Professor Demas Nwoko, an architect and a designer, is not happy with the situation of Idumuje Ugboko, a sleepy agrarian community in Aniocha North local government area of Delta state. The community has been in turmoil over the past four years following the kingship tussle that is tearing the community apart.
According to The Pointer Newspapers, Professor Nwoko said the government of Delta state has not done well for abandoning the community for the past four years. Nwoko told the newspaper that the community that was once thriving with the name known in Northern states and Lagos, has lost its fragrance and flamboyance.
He said such things only happens in states that is reminiscent of a government that has lost it essence. He explained that the solution to the community crisis is in the hands of the state government, hence he faulted no one among the names being mentioned by indigenes of the community.
He is very unhappy over the lingering crisis dividing the people and hitting their heads against one another. He said the issues could have been resolved in their formative stages, but the government kept mute, hence the matters have escalated, leading to deaths, ostracizing community members, counter accusations and the fall of traditional values.
Professor Nwoko, an 84-year-old man, told the newspaper that Delta state government reportedly allowed the issues to degenerate and the matter has escalated. He said: “What is happening in Idumuje Ugboko is not supportable. Whatever the issues are, they should not continue. It shouldn’t happen.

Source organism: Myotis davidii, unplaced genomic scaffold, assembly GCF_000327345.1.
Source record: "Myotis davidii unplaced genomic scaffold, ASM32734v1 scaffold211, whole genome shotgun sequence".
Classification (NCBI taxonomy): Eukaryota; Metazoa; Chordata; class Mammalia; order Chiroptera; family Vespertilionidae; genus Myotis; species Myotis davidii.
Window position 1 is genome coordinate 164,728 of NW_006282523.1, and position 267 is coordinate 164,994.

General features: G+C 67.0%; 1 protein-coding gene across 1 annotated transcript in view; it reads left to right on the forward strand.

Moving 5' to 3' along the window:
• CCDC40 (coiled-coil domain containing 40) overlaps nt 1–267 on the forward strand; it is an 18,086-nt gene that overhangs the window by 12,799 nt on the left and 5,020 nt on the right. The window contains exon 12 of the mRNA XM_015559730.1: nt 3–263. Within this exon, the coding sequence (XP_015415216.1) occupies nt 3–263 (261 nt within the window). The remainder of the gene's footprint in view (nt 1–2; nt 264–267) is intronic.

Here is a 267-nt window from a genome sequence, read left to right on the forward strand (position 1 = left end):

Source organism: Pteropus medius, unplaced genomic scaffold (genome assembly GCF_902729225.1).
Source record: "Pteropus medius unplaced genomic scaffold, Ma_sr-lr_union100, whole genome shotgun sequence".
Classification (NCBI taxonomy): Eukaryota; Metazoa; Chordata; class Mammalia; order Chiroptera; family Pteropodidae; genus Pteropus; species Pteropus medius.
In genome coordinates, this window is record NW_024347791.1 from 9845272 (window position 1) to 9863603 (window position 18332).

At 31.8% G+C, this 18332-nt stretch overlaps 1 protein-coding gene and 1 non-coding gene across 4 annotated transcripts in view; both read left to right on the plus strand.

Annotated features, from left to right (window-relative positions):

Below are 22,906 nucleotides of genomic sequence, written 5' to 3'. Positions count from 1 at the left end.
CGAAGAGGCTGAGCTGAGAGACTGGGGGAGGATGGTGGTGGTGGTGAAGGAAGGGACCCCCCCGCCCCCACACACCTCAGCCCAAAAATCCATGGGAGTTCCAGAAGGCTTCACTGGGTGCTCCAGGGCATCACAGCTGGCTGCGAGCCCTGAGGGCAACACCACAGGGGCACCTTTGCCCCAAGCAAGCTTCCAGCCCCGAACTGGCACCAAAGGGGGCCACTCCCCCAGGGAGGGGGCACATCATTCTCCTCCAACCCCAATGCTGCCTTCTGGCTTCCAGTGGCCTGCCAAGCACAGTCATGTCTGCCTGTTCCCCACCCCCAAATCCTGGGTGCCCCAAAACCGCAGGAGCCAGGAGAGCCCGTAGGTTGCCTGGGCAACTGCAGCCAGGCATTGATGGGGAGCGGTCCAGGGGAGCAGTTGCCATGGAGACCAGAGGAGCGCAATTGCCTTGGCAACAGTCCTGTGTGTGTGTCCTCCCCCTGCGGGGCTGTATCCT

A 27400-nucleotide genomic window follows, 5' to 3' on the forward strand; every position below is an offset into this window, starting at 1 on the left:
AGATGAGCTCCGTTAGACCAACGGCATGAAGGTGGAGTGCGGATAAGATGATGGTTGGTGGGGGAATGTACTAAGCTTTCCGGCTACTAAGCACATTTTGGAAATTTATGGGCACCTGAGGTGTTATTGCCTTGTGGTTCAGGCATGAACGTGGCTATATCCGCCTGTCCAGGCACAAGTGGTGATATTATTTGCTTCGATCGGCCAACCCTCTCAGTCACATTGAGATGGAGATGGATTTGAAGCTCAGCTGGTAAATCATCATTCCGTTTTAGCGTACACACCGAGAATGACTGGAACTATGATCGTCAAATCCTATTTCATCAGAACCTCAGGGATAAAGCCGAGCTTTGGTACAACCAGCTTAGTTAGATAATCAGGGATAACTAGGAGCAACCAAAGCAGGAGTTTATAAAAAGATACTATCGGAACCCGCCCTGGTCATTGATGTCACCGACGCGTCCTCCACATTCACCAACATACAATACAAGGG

“It can only happen in a fractured society, a society without value and effective governance. Such society is incapacitated and impotent. The society here is disintegrating systematically. Every people of the world have their own culture from where they manufacture their governance system and rules.”
Professor Nwoko heaped the blame on Delta state government. He insisted that the state government abandoned the crisis in the community and allowed it to blossom. “The government left the matter to fester. I haven’t seen the hand of government in this matter, in trying to either right it or stop it.
“There must be a reason why this thing has lasted so long. What I’m saying is that the government of this state has not done anything about the matter. That is why it has lingered for many years,” Nwoko observed.
He noted: “We have a system that when a king dies his eldest son takes over. It’s a very peaceful process. It’s automatic. The king was already over 90 years. So, it was inevitable that he must die. Why has the successor not been recognized by the government and given staff of office?
“The same day a king dies, another king is enthroned. Why has it become a problem for the government to give staff of office to the Obi. Until that is done, nobody should talk about any other civil problem in this town. Whether anybody likes it or, he is the king of the kingdom. The whole matter lies squarely in the hands of the head of this state.
He said there is a system of succession in the community and it is in the records of Delta state government, noting that the government cannot shy away from its responsibilities.
For him, it is not a subject of debate on who should ascend the throne after late Obi Albert. He posed series of questions to Delta state government, thus: “Do they want to change the system? Do they need us to tell them what to do? Do they have to come and ask us who is going to be the next king in this town? It’s not an issue of opinion. Does it mean they don’t have records?
“That shouldn’t arise at all. We don’t have a succession problem. You can’t ask me, ask government. Ask ministry of chieftaincy. If they cannot answer it and they depend on me, then something is wrong. They are irrelevant. They don’t exist. So, anything that happens or continues to happen in this community lies in the hands of the government.”